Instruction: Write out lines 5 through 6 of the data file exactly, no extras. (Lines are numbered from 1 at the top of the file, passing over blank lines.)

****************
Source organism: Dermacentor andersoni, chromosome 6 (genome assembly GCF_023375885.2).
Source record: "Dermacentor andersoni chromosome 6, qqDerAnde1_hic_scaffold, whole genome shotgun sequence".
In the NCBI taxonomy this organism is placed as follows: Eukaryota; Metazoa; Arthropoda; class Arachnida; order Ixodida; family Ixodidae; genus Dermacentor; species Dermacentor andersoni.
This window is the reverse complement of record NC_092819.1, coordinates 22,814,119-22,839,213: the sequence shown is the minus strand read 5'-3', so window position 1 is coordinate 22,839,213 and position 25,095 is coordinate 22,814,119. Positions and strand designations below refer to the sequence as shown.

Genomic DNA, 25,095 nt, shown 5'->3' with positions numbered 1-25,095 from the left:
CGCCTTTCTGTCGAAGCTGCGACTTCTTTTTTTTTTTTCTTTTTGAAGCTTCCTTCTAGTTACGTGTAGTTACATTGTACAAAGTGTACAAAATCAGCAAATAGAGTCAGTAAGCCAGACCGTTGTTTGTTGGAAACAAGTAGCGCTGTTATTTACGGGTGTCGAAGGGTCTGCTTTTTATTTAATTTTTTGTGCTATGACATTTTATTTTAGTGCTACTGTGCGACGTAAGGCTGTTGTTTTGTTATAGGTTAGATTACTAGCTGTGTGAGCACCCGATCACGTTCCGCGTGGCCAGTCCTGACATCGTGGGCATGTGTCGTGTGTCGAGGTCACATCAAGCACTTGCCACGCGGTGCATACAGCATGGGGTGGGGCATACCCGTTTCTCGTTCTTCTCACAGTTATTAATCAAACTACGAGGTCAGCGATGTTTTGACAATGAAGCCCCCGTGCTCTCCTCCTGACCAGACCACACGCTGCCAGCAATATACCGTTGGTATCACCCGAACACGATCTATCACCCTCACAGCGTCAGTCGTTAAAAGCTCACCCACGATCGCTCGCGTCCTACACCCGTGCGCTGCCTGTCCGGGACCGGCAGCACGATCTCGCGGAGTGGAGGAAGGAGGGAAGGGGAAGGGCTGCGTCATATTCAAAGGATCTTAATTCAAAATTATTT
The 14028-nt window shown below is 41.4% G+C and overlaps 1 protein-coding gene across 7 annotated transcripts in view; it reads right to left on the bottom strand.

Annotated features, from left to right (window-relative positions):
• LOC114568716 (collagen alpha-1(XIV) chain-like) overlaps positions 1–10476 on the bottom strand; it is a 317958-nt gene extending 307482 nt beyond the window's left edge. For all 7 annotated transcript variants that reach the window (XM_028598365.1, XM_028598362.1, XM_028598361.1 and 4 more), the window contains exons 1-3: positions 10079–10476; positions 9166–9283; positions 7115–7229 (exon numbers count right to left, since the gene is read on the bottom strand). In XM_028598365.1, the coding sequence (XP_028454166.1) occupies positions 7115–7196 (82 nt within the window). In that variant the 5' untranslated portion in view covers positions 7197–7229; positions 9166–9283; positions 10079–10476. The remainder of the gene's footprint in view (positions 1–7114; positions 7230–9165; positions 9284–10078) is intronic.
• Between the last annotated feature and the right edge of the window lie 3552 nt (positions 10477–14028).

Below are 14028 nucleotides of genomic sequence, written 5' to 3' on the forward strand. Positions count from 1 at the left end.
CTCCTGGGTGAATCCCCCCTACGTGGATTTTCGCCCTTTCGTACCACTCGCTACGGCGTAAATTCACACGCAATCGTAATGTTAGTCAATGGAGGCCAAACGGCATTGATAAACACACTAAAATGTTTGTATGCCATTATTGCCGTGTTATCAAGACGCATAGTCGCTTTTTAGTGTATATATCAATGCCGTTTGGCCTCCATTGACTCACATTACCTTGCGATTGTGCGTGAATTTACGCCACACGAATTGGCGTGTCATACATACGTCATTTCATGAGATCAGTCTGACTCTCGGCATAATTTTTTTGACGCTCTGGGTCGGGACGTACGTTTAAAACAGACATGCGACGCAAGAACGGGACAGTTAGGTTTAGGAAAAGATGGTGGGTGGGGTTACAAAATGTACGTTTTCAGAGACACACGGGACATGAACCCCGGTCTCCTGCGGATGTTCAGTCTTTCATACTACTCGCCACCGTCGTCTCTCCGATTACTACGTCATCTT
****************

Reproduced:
Genomic DNA, 25,095 nt, shown 5'->3' with positions numbered 1-25,095 from the left:
CGCCTTTCTGTCGAAGCTGCGACTTCTTTTTTTTTTTTCTTTTTGAAGCTTCCTTCTAGTTACGTGTAGTTACATTGTACAAAGTGTACAAAATCAGCAAATAGAGTCAGTAAGCCAGACCGTTGTTTGTTGGAAACAAGTAGCGCTGTTATTTACGGGTGTCGAAGGGTCTGCTTTTTATTTAATTTTTTGTGCTATGACATTTTATTTTAGTGCTACTGTGCGACGTAAGGCTGTTGTTTTGTTATAGGTTAGATTACTAGCTGTGTGAGCACCCGATCACGTTCCGCGTGGCCAGTCCTGACATCGTGGGCATGTGTCGTGTGTCGAGGTCACATCAAGCACTTGCCACGCGGTGCATACAGCATGGGGTGGGGCATACCCGTTTCTCGTTCTTCTCACAGTTATTAATCAAACTACGAGGTCAGCGATGTTTTGACAATGAAGCCCCCGTGCTCTCCTCCTGACCAGACCACACGCTGCCAGCAATATACCGTTGGTATCACCCGAACACGATCTATCACCCTCACAGCGTCAGTCGTTAAAAGCTCACCCACGATCGCTCGCGTCCTACACCCGTGCGCTGCCTGTCCGGGACCGGCAGCACGATCTCGCGGAGTGGAGGAAGGAGGGAAGGGGAAGGGCTGCGTCATATTCAAAGGATCTTAATTCAAAATTATTT